Lee Rocker, Joseph Epstein, Richard Pipes
Happy New Year.
Should that be capitalized? Probably. Holidays are generally capitalized, so if you’re referencing the New Year holiday, then it’s capitalized.
But if you’re merely saying, “Welcome to the new year,” then probably not.
It was a very good New Year for Alabama and Ohio State, who showed what everyone should know: The ACC is a second-rate football conference. It’s always been a fact, though it does occasionally produce great teams, like Clemson lately and, before that, a few Florida State teams.
Particularly sweet about the ACC’s double thrashings: It seems to be pushing for the title of “Most Woke” among all the conferences. I used to think of the ACC as a basketball conference with a football schedule. Now I just think of the ACC as garbage.
Health Care Worker COVID Deniers?
What is going on? Apparently, large numbers of California health workers are refusing the COVID vaccine.
These are health care workers. You remember them: the heroes. The ones who put their lives at risk to fight COVID. The brave.
But they don’t want the vaccine?
Are they like those reckless heroes who run into a heavily-shelled and land-mined No Man’s Land to retrieve the corpse of the regiment’s mascot dog? And doing it naked, no less?
Or are they simply weighing the risks and concluding the risks associated with the unknowns of the vaccine outweigh the risks of getting the disease itself? Are they looking at the people they treat and saying, “What, exactly, is the big deal again? Why are we so freaked out over the cold, albeit a particular virulent, contagious, and nasty cold?”
I don’t plan on getting the vaccine. I probably would if I hadn’t already caught COVID (it really does suck, in my experience), but at this point, I’ve been assured that I’m immune for a minimum of 90 days, probably closer to 180 days, at which point, warm weather will have returned.
I plan on putting off my final decision on the vaccine until late 2021.
Defending Joseph Epstein in this Absurd Matter
“Apparently Mrs. Biden likes to call herself “Dr. Biden,” a proclivity that Epstein says “sounds and feels fraudulent, not to say a touch comic.” She should, Epstein advised, drop the title, if for no other reason than it communicates less honor than affectation and social insecurity.
“In the United States, anyway, it is generally understood, though seldom mentioned in polite society, that the less distinguished one’s academic institution, the more likely one will insist upon the honorific “Dr.” And that’s for Ph.D. degrees. The degree of Ed.D.—officially a “doctor of education”—is, let’s be candid, more a certificate than a degree. Yes, one is entitled to the title “Dr.” But it’s only a short step, or half step, up from those entertainers and purveyors of boutique soaps who style themselves “Dr.” or “Doc”: “Dr. Bronner,” for example, or “Doc Watson.”
“In this country, in most situations, “Dr.” is an honorific properly reserved for medical doctors. We understand that there are notable exceptions—“Dr. Henry A. Kissinger” comes to mind—but exceptions do not make the rule.”
First Things recently posted its 25 most popular articles from 2020. Nearly every title made me want to click it.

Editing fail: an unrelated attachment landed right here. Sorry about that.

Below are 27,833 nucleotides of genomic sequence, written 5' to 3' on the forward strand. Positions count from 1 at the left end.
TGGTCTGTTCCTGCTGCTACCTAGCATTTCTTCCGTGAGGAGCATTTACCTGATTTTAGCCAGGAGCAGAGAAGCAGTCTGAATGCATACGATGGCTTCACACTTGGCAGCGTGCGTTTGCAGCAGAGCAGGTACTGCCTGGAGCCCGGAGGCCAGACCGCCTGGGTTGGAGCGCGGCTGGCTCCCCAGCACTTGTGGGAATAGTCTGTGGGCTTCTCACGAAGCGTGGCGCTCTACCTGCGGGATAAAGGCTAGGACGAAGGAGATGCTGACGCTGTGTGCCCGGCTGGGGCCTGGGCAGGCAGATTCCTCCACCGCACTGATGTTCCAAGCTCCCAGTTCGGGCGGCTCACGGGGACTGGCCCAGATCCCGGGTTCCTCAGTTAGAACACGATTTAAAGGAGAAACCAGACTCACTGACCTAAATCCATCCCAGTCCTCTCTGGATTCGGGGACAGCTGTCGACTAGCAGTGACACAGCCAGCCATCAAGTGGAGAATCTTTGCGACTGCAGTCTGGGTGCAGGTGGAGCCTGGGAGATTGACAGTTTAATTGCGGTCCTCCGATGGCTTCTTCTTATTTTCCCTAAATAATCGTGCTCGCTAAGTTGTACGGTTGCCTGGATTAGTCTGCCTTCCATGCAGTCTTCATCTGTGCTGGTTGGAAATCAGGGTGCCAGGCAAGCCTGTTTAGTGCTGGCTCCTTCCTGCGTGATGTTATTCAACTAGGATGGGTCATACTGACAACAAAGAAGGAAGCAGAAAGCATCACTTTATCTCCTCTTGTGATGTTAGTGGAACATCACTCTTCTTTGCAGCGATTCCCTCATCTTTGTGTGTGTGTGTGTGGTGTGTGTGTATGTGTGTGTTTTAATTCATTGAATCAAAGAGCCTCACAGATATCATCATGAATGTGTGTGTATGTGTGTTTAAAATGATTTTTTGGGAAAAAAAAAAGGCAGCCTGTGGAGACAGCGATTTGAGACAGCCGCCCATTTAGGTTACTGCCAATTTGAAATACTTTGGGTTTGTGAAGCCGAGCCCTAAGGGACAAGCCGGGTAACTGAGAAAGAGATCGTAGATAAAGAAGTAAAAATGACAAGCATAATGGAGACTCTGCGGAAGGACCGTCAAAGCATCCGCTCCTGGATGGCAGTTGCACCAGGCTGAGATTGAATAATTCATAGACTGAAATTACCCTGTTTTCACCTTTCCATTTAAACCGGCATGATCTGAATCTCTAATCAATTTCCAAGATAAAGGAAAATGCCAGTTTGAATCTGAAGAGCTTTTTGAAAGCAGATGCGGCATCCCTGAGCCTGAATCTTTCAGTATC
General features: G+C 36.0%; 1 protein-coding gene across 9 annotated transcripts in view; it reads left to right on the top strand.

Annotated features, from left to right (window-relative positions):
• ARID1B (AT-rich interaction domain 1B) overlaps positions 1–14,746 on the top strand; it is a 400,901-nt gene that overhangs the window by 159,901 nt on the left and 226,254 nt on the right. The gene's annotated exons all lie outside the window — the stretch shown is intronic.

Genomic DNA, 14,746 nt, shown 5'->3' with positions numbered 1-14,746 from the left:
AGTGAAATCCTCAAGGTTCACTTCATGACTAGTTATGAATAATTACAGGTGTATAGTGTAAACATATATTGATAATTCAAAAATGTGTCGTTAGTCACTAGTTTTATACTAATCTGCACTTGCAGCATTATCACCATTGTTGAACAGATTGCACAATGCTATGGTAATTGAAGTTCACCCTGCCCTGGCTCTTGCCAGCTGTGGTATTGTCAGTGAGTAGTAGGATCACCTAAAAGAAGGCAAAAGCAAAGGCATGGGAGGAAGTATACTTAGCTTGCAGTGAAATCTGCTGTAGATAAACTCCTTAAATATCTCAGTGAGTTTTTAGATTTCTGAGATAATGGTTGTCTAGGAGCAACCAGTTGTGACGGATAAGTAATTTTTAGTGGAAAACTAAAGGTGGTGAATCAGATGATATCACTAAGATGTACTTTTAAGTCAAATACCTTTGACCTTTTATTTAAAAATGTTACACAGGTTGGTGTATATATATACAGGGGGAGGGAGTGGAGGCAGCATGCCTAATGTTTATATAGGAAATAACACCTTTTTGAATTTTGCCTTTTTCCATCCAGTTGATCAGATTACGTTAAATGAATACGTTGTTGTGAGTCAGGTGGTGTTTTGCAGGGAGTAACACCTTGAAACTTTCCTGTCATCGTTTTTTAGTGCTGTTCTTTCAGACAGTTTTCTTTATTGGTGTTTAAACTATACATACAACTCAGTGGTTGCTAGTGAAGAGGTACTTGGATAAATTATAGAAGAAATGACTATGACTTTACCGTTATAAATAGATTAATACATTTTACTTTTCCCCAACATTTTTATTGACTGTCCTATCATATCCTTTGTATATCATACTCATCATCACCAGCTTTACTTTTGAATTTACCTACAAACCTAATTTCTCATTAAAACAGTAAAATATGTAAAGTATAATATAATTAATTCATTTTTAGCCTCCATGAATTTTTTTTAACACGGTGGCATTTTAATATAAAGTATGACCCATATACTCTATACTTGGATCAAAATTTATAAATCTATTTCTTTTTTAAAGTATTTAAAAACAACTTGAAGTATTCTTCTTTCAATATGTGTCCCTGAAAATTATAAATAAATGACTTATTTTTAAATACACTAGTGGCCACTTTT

The one that grabbed my attention the most: Secular Monks. I thought it was going to talk about men who dream of living like monks. I fall squarely in that camp. Though I don’t honestly think I missed an eremitic calling and cherish my children (with grandchildren now arriving), there is always a strong pull to wall myself off from the world . . . a pull that was fed by COVID lockdowns and strengthened by my disgust at COVID panic.
But no, that’s not what the article is about. It’s about those highly-driven self-absorbed CEOs and shakers who go to great lengths to conquer the secular world . . . lengths that would humble a monk.
“Why does Jack Dorsey engage in spiritual exercises? To gain superhuman powers? To end suffering? To attain enlightenment? To humble his undeserving heart? No, he does it in order to maintain “clarity” and “focus” and to boost “mental confidence.”
“Dorsey is a secular abbot for secular monks. He embodies the ascetic self-control of the Calvinist, the aspiration for indomitable human agency, and the secular orientation to the practical conduct of everyday life. He puts all three in the service of success. . . .
“Needless to say, this ascetic conception of the good life leaves no room for marriage and parenthood. A long-term commitment to a woman and children opens one to enslavement. The “new celibacy” is one of the habits of success. Family life is constant disruption. You can’t sleep soundly when your child wails all night with a cough and fever. You can’t perfect yourself when you must always consider your wife’s needs. Secular monkhood requires a strict regimen. It’s good for a man to be alone.”
Listening: I’m Movin’ On by Lee Rocker. The former Stray Cats bassist remade this Hank Snow hit earlier this year. It’s not often these days that a Hank Snow song gets re-made, especially his earliest hit from 1950, but this one is really good.
Reading: Russia Under the Old Regime by Richard Pipes. I bought this book at one of the largest used bookstores in the world (John King Books in Detroit) over Thanksgiving, just for the heck of it. I started flipping through it and got engrossed. The chapter on the Russian Orthodox Church’s disturbing history of subjugating itself to political power is fascinating.